The university remains open, with emergency management protocols activated and operational modifications and precautions in place. Instruction has transitioned online for summer sessions. Read the latest update posted 5/27/2020 at 3:50 p.m.
Read the Student Affairs Covid-19 Response. Updated March 31, 2020 at 9:20 a.m.
Graduate School Interviews
The interview can be the deciding factor when admissions committees choose who to accept.
- Interviewers want to see if you have the characteristics to succeed in graduate school, such as maturity, interpersonal skills, self-determination, sincere interest, and motivation.
- Evaluate if the program is a fit for you. Familiarize yourself with the campus and its facilities, and obtain first-hand answers to questions about the program.
Accept the interview in writing by sending a formal letter. Treat your graduate school interview professionally and be prepared.
- Understand the training emphasis of the program and faculty research interests. Read up on research performed by faculty members with whom you may be interested in working.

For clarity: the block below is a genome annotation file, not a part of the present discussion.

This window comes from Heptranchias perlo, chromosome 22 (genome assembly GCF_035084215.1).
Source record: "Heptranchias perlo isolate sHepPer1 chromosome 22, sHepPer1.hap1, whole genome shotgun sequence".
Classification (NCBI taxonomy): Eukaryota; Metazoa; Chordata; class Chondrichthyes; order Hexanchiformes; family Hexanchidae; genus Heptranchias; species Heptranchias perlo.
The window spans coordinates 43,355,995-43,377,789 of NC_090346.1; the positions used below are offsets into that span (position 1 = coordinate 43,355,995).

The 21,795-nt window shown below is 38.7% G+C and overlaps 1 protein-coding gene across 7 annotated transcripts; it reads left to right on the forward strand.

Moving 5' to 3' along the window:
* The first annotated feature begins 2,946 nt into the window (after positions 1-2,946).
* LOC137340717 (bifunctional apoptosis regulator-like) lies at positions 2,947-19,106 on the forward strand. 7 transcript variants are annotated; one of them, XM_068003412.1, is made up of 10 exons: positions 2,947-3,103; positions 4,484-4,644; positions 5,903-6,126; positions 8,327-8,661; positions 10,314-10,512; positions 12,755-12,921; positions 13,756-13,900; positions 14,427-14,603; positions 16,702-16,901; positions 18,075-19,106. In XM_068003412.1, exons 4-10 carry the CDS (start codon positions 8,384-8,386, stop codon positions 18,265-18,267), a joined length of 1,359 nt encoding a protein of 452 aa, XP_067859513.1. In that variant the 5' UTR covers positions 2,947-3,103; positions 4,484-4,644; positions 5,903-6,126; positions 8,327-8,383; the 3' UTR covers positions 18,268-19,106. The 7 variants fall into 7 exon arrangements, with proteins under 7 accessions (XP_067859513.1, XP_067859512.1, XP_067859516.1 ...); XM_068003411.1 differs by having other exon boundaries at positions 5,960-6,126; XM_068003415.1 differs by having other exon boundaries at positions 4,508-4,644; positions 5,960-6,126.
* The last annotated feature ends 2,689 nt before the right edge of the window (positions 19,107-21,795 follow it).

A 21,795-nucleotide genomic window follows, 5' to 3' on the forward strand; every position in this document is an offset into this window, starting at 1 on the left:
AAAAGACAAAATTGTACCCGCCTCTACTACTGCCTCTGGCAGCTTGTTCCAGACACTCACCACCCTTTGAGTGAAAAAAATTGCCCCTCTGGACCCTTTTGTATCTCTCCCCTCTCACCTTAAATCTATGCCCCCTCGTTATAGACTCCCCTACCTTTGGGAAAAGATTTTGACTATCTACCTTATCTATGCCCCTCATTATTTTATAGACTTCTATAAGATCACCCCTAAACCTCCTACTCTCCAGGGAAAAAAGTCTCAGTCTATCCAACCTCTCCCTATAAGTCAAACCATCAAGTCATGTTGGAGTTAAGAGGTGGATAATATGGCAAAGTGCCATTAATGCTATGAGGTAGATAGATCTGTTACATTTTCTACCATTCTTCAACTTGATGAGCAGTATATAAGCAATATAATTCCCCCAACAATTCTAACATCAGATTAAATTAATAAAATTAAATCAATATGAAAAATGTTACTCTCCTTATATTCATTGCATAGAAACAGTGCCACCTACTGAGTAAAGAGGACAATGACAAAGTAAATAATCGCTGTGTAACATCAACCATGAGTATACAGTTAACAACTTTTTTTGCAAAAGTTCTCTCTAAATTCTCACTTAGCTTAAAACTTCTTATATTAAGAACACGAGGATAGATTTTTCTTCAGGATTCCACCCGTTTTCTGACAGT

- Review your own interests, goals, and qualifications and be prepared to talk about them in detail.
- Anticipate questions about weaknesses in your application (grades, tests scores, background checks, etc). Formulate responses to questions about your weaknesses with how you have addressed them and what you have learned. Do not make excuses.
- Answer: What you can contribute to their graduate program and research? Why should they accept you? What sets you apart from other applicants?
- Prepare questions to ask the interviewer.
Formats will vary: one-on-one, panel, telephone or multiple interviews with any combination of formats can be expected. Some interviews may be full weekend events with faculty, current students, and other applicants. Remember to follow up with a thank you note.
Make an appointment to meet with your career coach to discuss interview content, then practice with Big Interview or with one of our Graduate Assistants.